The BNP Vision 2030 has a paragraph on foreign policy which states certain things in camouflaged language.  While it says BNP will not interfere in the internal affairs of any other country neither will it create any security threat to any other country; it will also not tolerate interference in Bangladesh’s internal affairs.  Then it says that across the borders it will have friends but not masters.

The reference is clearly to India.  Bangladesh has land borders only with India and Myanmar, but Myanmar is not so significant.  The policy towards India during BNP-JEI government (2001-2006) must be recalled even if briefly.  Indian militants and separatists like the ULFA, the NSCN (I/M) and others of north-east India were given sanctuary and support.  And that too quite brazenly, cocking a snook at India.  Leaders of these organisations visited China on Bangladeshi passports in different names to procure arms and ammunition.

One landmark case was the clandestine import of ten truck loads of arms and ammunition from China in 2004 to support separatists like the ULFA.  They were brought in through Chittagong Port, and accidently discovered by two patrolling police officers.  This was a huge conspiracy.  According to Bangladesh media reports following interrogation of suspects after the BNP-JEI lost power, it was reported the Babar, JEI leader Nizami, Tareque Rehman and some intelligence officers were behind the conspiracy.  It was also reported that the ISI was involved and provided financial support.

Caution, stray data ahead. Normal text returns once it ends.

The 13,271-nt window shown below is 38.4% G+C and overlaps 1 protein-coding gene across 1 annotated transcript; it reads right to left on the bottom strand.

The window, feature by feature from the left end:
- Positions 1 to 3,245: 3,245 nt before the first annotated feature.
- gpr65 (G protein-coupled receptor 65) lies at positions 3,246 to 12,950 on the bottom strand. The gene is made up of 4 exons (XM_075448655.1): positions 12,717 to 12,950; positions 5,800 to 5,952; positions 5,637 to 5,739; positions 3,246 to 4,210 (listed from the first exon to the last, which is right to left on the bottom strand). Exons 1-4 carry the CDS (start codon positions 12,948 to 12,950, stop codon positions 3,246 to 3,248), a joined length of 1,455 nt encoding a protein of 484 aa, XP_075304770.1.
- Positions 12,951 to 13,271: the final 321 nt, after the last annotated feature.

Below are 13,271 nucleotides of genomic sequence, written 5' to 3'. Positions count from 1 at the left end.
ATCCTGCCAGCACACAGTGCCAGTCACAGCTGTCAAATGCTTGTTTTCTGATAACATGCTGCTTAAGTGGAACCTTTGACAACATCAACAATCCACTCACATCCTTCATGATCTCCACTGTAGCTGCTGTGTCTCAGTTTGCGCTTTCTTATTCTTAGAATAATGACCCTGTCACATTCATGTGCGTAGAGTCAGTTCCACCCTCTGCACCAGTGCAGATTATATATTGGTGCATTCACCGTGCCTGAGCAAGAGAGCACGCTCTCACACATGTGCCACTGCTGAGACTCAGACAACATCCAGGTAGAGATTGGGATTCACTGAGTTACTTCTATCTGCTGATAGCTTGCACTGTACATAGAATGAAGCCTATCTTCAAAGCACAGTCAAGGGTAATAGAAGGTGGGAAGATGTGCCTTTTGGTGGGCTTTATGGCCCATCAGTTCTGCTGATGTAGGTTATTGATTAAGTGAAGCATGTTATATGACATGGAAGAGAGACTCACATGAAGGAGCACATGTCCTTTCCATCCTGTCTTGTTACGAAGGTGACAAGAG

One of the immediate casualties if the BNP returns to power in the 2018/19 elections will be India-Bangladesh relations.  Both the BNP and JEI resisted several aspects of the growing India-Bangladesh relations under Sk. Hasina.  The transit facility given to India through Bangladesh to  its north-east was resisted on the grounds that if an India-China border war broke out and India transported troops through Bangladesh, then Bangladesh-China relations would be hurt.  BNP continues to oppose the Ramphal power project alleging environmental degradation of the Sunderbans.  Of course, if it is a threat to the environment or ecology, its demands questioning.  But it must be backed by solid scientific evidence.

The 2001-2006 BNP-JEI government took the bilateral relations to unprecedented depths, though the Indian policy was to hope Bangladesh would ultimately realise and return to a cordial relationship.  That did not happen.  If the BNP and its alliance still nurture their visceral antipathy towards India they would suffer.  India would continue to grow on its own.  Mortgaging Bangladesh to Pakistan and China to spite India would be a disastrous policy.

The rest of the BNP Vision-2030, to say the least, is anodyne.  It does not inspire confidence.  Rather, it is futile, and indicates retardation of a resurgence for which Bangladesh has been appreciated internationally and by international financial and development institutions.

Sk. Hasina and her government appears to be hamstrung by the powerful donor countries protecting Tareque Rehman and Khaleda Zia.

The next general election is critical for the future of Bangladesh, and the basic aspirations of liberation.  Prime Minister Sk. Hasina will have to work very carefully hence forth.  Time is of essence.

(The writer is a New Delhi based strategic analyst.  He can be reached at e-mail grouchohart@yahoo.com)